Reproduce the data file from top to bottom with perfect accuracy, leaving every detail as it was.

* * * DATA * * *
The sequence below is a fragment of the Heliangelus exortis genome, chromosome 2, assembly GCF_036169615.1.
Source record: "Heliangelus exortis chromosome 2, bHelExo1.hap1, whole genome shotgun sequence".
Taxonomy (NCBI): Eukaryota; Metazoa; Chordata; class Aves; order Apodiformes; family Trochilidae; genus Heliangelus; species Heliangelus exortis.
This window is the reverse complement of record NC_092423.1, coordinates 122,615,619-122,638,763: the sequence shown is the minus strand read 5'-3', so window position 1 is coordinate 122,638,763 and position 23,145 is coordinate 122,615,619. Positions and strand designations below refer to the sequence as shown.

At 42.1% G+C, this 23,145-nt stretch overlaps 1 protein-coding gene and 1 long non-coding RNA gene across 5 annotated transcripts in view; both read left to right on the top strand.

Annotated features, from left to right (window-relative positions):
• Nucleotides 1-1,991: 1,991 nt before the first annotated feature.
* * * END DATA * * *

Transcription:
The sequence below is a fragment of the Heliangelus exortis genome, chromosome 2, assembly GCF_036169615.1.
Source record: "Heliangelus exortis chromosome 2, bHelExo1.hap1, whole genome shotgun sequence".
Taxonomy (NCBI): Eukaryota; Metazoa; Chordata; class Aves; order Apodiformes; family Trochilidae; genus Heliangelus; species Heliangelus exortis.
This window is the reverse complement of record NC_092423.1, coordinates 122,615,619-122,638,763: the sequence shown is the minus strand read 5'-3', so window position 1 is coordinate 122,638,763 and position 23,145 is coordinate 122,615,619. Positions and strand designations below refer to the sequence as shown.

At 42.1% G+C, this 23,145-nt stretch overlaps 1 protein-coding gene and 1 long non-coding RNA gene across 5 annotated transcripts in view; both read left to right on the top strand.

Annotated features, from left to right (window-relative positions):
• Nucleotides 1-1,991: 1,991 nt before the first annotated feature.